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Oil barons of Alberta

GB Geo-Blog

Oil barons of Alberta

When did the oil sands in Alberta become a “national treasure”?

According to Brian Ferguson, the CEO of the newly created Conovus Energy, EnCana’s oil sands and refining spin-off: “The Alberta government and its federal counterpart must step up to defend the oil sands both at home and abroad, pushing the economic and energy security arguments.”

I don’t remember anyone in the Alberta oil patch suggesting, when oil prices were tripling in the fist half of 2008, that perhaps the oil companies should give Canadians a break and cap their prices. That was supposedly the free market at play, and why should the oil companies sacrifice when the market was pushing up oil prices?

I do remember there being a feeding frenzy as scores of billions were being thrown into the oil sands for both acquisitions and new projects. Amazingly, the prices of new projects seemed to mimic oil prices, doubling and tripling overnight. For an industry that prides itself on long-term planning, it can’t seem to do a good job at forecasting costs. Indeed, there has long been a strong positive correlation between energy project costs and oil prices. Coincidence?

Why is Ferguson now worried and asking for government help? Because the oil industry finally has taken its head out of the sand and has realized that environmental policy is progressing rapidly towards making oil, and especially oil extracted from the oil sands, very costly, and much less competitive. This is just another example of myopic behavior by this industry. How can any company, including Conovus, commit to mega-billion dollar projects with 20 to 25 year life spans and totally ignore the direction of government policies?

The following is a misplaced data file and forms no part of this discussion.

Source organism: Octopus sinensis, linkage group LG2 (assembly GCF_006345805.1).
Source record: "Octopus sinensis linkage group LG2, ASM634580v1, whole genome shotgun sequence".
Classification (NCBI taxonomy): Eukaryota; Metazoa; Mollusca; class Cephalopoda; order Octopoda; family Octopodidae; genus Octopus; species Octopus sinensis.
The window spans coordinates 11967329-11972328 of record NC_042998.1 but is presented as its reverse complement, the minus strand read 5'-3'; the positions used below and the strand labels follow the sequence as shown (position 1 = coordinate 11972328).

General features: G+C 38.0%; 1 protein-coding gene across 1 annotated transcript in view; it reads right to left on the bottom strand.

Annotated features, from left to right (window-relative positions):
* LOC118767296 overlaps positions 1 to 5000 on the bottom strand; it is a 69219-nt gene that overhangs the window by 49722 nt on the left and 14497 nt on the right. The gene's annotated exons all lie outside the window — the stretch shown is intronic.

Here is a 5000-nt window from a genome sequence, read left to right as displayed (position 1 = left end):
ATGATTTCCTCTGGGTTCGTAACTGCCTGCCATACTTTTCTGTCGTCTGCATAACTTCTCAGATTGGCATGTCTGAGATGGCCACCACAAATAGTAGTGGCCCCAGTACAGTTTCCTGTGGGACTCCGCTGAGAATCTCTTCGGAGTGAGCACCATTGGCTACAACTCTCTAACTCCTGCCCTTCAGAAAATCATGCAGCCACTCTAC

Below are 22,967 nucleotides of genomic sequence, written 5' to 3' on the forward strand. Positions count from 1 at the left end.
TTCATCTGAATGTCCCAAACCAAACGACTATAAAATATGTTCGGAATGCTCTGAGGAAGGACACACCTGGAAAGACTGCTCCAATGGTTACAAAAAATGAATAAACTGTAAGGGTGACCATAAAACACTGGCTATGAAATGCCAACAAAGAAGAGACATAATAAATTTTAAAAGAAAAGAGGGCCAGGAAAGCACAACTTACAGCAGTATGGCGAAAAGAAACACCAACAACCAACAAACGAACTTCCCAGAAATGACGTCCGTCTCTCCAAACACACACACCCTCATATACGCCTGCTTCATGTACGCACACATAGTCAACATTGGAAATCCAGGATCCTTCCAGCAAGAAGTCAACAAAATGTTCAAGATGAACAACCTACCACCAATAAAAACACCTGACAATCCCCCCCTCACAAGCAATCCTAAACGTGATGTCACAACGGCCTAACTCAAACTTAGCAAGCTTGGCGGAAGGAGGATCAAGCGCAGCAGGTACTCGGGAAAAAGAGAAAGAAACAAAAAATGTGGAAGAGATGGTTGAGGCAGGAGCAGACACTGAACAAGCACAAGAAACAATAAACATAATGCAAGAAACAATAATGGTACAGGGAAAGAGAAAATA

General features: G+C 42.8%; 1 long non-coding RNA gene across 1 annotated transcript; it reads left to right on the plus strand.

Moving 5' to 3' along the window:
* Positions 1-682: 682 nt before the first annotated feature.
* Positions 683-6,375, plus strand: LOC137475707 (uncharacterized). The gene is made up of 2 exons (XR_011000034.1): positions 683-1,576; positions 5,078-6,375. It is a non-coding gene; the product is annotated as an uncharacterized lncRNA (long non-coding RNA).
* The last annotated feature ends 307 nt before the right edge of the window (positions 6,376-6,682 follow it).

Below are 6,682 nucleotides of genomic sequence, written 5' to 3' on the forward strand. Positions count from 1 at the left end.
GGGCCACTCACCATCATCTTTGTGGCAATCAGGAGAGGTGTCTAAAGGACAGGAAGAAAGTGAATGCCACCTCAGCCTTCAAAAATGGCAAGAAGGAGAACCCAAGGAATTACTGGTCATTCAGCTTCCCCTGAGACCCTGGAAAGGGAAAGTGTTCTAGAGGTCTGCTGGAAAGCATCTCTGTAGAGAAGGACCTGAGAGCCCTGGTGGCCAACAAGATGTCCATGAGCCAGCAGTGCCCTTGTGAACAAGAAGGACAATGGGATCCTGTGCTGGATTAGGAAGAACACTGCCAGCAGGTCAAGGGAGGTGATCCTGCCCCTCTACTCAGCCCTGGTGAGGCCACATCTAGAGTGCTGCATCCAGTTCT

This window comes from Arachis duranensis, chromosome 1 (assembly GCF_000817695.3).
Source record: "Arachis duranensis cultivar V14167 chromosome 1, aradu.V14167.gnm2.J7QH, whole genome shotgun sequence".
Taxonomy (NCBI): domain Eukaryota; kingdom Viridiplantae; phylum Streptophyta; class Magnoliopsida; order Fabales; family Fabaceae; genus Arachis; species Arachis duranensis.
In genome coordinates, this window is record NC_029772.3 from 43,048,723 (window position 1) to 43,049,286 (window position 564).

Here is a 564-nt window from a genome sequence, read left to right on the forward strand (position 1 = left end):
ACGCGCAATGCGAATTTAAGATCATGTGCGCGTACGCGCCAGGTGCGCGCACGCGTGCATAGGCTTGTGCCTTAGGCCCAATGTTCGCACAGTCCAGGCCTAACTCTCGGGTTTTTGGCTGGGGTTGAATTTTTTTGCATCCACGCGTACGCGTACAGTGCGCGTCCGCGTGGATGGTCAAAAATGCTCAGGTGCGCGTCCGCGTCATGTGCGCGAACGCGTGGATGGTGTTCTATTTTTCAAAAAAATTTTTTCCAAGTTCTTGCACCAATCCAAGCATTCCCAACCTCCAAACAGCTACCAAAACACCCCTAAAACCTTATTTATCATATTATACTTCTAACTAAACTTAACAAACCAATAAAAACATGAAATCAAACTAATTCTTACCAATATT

There are three possible answers. This industry is incestuous. The people in the industry hang out primarily with others in this industry, and as such, they prefer to believe in self-serving drivel such as peak oil and $200 a barrel oil. They do not tolerate different points of views.

Secondly, they operate under the PP principle. That is, when profits are gushing, they are solely responsible for their good fortune. When the industry is threatened and performing poorly, governments are to blame. They still trot out the National Energy Program (NEP) as a warning to governments not to skim the periodic economic rents and resulting windfall profits. Even in the absence of the NEP, the Alberta oil industry would have suffered greatly as oil prices plummeted in the 1980s. But better to blame government than their own irrational exuberance and myopia.

Finally, the industry believes itself to be so important that they expect governments to do their bidding for them.

Regardless of one’s views on global warming, what would be wrong with throwing the oil sands to the wolves? Why should we care if the oil sands are shut out of the U.S. market and/or oil prices tumble again?

Energy security sounds like the old mercantilist arguments in favor of self sufficiency. If we want energy security, why not greatly reduce the energy intensity of our economy?

And surely there are better ways to invest the fortunes being spent on developing the oil sands to benefit the Canadian economy. At a minimum, the collapse of the oil sands would lead to a depreciation of the Canadian dollar which in turn would benefit the manufacturing sectors. However, if you are a resident of Alberta, you will be upset because this would tilt the benefits of confederation once more in the direction of Ontario and Quebec. Too bad Alberta never diversified its economy. Now live with the consequences!


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